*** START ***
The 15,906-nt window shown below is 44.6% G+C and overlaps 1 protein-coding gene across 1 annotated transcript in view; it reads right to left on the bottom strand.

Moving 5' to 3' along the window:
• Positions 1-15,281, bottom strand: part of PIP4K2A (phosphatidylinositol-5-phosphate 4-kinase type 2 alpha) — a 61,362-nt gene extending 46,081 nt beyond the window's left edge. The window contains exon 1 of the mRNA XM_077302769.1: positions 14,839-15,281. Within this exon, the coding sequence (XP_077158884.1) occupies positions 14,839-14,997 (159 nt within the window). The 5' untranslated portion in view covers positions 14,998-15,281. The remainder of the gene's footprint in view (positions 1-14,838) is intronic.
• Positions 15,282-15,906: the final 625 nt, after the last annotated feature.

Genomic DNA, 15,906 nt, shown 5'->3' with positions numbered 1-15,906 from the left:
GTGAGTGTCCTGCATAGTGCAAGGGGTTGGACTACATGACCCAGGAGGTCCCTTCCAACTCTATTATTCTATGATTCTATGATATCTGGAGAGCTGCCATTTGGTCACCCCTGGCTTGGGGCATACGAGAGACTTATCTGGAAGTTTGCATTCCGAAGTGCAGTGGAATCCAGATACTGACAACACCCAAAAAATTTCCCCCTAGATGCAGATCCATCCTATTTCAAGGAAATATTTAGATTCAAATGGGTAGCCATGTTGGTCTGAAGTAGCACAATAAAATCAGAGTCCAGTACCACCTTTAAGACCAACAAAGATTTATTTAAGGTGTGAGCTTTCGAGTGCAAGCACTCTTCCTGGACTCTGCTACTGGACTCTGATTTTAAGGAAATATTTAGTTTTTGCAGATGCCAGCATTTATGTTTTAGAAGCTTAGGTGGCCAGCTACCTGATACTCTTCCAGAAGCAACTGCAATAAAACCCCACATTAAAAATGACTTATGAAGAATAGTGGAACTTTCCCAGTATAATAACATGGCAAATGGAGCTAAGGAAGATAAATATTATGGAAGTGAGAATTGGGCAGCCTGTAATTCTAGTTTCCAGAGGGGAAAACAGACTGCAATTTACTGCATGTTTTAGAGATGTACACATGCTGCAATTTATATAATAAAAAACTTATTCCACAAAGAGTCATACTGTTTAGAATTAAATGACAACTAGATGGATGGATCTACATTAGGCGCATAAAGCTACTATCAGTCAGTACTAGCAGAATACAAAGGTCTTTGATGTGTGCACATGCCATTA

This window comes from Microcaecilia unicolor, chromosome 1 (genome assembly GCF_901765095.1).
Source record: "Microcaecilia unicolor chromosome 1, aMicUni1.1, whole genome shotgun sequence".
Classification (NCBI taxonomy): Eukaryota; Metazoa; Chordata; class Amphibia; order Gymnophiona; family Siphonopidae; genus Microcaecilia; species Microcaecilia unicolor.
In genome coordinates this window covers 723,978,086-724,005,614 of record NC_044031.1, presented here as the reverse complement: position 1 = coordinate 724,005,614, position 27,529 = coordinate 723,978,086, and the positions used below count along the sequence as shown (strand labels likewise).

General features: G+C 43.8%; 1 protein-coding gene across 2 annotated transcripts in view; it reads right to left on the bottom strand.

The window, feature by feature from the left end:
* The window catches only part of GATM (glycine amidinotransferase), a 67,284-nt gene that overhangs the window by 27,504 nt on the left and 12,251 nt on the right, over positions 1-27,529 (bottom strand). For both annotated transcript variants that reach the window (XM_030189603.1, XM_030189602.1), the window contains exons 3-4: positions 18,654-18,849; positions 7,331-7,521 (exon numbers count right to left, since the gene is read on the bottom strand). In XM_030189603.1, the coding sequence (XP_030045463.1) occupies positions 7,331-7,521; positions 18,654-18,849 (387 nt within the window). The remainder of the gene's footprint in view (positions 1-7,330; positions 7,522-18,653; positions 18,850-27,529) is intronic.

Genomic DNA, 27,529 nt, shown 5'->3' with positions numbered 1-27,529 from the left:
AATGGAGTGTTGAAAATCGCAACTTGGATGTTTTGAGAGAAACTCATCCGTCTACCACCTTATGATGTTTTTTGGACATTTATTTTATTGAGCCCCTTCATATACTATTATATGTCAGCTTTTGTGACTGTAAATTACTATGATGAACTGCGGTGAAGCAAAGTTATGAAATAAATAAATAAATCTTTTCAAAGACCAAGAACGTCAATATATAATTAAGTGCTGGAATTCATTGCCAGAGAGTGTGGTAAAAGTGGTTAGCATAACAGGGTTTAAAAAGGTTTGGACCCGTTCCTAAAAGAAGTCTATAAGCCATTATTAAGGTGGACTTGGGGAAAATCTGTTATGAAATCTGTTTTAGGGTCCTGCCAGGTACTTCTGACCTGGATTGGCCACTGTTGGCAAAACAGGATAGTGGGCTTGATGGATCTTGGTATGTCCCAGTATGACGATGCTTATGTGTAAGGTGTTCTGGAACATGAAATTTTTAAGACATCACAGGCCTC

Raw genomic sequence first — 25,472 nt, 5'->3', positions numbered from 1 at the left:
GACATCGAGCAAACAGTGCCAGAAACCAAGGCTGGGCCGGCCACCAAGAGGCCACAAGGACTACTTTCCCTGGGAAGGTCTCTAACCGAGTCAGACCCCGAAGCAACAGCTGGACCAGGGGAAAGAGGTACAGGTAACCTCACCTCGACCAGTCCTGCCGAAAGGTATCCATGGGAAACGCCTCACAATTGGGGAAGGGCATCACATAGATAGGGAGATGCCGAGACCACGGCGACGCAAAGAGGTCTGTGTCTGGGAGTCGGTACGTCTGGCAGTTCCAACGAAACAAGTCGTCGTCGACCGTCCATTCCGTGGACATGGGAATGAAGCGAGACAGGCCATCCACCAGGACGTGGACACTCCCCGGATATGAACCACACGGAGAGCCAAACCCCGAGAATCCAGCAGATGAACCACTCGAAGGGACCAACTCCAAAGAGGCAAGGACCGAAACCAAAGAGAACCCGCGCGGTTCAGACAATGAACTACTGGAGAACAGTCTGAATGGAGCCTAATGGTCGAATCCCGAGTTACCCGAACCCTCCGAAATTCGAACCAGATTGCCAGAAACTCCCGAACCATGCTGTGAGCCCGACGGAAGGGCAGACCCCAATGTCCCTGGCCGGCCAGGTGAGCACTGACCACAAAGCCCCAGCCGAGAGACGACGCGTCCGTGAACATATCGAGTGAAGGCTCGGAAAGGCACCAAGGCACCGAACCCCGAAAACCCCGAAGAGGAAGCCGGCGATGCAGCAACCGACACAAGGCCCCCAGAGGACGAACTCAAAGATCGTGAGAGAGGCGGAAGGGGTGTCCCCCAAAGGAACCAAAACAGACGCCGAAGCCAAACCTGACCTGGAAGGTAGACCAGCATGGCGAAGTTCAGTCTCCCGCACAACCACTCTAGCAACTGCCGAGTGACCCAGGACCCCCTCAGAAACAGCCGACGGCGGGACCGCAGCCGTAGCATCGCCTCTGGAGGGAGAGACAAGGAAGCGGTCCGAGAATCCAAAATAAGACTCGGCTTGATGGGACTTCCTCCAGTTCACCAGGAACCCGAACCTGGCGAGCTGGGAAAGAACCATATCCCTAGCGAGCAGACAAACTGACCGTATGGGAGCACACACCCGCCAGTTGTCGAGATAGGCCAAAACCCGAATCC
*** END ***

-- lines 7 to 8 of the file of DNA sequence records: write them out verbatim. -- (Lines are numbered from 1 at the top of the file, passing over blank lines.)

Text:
This window comes from Microcaecilia unicolor, chromosome 1 (genome assembly GCF_901765095.1).
Source record: "Microcaecilia unicolor chromosome 1, aMicUni1.1, whole genome shotgun sequence".